We had a chance to get up close and personal with the new 2015 Lincoln MKC compact luxury crossover at the 2013 Los Angeles Auto Show and came away impressed by its styling and interior.
Lincoln is the luxury division of Ford, so the new MKC shares a few things with the Ford Escape it's based on, including a wheelbase and one of its engine options. However, one thing that's thankfully not similar is its styling. While the Escape is not a bad looking car in its own right, nothing about its appearance screams luxury. But the MKC comes with a sophisticated, attractive exterior that is distinctly Lincoln.
It looks more athletic than the Escape, with its high beltline and sharp contours on the hood. Up front is a smaller treatment of Lincoln's 'winged' grille that has been thinned slightly compared to the other cars in the lineup. We prefer this version of the grille, it's noticeable but doesn't engulf the other styling touches on the front fascia, like it does on the MKZ sedan.
Under the hood, the MKC comes with a pair of engine choices. The base engine is shared with the Escape, a 2.0 liter EcoBoost four-cylinder which makes 240-hp and 270 pounds-feet of torque. Also available is an all-new 2.3-liter EcoBoost four-cylinder that produces 275-hp and 300 pounds-feet of torque. Lincoln did not announce transmission options, but our best guess is that it will source the Escape's six-speed automatic which would put it on par with the rest of the segment. Front-wheel drive is standard, with an all-wheel drive system optional. Fuel economy figures were not yet released at the time of this writing, but we expect the MKC to fall close to the Escape's mid-twenties combined mpg figure.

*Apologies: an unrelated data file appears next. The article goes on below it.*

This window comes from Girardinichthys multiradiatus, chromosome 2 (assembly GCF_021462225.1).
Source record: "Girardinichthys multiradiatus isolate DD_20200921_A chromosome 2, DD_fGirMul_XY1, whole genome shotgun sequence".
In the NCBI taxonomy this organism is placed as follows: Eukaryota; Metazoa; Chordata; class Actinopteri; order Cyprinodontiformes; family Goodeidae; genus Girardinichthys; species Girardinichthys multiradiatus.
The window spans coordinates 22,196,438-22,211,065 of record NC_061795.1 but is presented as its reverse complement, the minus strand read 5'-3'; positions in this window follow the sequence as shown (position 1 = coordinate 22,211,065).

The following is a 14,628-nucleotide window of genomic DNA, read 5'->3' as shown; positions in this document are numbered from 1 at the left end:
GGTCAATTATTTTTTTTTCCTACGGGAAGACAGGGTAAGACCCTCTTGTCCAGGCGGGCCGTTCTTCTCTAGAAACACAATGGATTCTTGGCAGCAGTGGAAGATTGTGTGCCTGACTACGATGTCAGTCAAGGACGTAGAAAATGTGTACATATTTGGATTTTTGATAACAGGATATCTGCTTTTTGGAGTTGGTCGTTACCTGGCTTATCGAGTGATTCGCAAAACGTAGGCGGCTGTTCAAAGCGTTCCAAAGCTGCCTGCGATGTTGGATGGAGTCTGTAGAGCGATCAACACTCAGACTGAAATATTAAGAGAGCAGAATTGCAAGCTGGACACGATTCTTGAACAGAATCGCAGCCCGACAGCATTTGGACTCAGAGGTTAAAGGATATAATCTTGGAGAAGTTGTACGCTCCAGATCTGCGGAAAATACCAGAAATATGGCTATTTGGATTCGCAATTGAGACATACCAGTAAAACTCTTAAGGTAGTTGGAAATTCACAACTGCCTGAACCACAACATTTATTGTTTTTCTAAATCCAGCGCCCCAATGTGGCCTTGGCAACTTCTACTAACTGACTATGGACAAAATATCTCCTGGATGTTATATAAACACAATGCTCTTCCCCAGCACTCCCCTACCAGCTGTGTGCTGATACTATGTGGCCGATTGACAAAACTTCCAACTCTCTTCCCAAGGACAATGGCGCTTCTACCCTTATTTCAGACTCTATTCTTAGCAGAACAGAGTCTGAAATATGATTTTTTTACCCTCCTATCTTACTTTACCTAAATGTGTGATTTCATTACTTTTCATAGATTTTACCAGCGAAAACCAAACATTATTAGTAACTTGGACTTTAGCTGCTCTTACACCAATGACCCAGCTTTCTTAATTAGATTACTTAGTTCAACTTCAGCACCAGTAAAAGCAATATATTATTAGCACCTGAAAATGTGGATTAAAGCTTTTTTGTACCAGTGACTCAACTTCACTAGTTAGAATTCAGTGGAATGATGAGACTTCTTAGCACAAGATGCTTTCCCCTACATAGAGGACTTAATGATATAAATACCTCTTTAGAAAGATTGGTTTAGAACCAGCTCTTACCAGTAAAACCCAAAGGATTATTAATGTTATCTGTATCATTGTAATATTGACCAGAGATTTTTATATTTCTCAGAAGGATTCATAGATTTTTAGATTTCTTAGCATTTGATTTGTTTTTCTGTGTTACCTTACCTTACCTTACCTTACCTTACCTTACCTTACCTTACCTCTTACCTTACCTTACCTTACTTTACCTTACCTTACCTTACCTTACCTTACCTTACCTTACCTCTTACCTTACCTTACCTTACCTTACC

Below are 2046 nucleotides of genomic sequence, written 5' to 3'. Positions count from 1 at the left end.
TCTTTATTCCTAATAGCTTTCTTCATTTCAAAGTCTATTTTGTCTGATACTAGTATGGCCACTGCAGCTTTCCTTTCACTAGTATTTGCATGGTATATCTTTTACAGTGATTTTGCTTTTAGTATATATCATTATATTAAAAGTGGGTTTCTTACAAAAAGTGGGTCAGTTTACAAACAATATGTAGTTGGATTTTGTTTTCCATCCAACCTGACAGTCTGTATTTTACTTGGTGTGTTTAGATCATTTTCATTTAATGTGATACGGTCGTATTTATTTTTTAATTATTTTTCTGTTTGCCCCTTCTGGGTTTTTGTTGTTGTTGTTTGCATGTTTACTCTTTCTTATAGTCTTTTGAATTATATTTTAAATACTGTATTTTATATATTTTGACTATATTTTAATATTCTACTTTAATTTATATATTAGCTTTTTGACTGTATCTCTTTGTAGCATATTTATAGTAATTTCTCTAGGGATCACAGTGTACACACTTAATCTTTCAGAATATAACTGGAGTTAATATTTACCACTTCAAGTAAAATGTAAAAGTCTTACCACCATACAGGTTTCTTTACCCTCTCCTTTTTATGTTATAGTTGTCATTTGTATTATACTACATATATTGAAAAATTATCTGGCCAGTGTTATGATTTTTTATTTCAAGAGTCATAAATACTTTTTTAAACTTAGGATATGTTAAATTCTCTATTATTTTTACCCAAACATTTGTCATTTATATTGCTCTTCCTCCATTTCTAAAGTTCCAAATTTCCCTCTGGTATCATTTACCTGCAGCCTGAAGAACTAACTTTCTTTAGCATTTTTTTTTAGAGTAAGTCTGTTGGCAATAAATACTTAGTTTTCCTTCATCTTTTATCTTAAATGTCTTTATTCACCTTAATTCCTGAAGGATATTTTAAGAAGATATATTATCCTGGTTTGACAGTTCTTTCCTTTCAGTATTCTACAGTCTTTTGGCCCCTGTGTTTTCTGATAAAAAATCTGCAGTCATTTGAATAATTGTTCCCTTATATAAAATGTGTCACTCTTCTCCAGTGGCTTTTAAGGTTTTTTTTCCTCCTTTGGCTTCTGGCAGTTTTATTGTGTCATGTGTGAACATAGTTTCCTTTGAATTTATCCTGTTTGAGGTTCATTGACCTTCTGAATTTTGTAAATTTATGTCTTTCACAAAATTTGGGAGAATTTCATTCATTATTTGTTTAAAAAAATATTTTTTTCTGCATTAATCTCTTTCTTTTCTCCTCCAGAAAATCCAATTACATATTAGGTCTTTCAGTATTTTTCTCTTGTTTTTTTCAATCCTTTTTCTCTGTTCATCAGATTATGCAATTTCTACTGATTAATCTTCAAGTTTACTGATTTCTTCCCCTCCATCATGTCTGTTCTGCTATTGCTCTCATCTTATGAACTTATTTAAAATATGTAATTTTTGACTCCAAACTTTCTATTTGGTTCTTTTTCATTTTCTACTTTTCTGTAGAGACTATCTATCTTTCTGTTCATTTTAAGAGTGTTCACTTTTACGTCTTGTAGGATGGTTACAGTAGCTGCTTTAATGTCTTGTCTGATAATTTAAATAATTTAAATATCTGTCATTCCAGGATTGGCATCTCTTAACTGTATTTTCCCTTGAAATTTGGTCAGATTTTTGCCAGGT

The MKC's interior also does not disappoint. Models at the auto show had authentic wood trim in the dash and the doors, even the rear ones, which gave a nice textural contrast to the leather upholstery. Soft touch materials abound, there is cross stitching in the doors, and the rear seats are comfortable, if a little short on legroom which is something that is a widespread issue in this segment. A large, panoramic dual-pane moonroof helps to ease the feeling of stuffiness in the cabin, especially for rear seat passengers.
Lincoln vehicles have offered a version of Ford's touch based user interface called MyLincoln Touch, which suffered from the same problems — capacitive buttons instead of physical ones that didn't work as advertised. The MKC will debut Lincoln's next iteration of the system, which thankfully adds back physical toggles for the cabin temperature and volume, while keeping the connectivity and voice activation benefits of the system for smartphones and other Bluetooth equipped devices.
The MKC is a very important vehicle for Lincoln, which is in the midst of a sales slump. Offering an attractive, well-appointed vehicle in a growing segment is hopefully a great first step back for them.
Look for the 2015 MKC to hit dealerships next summer.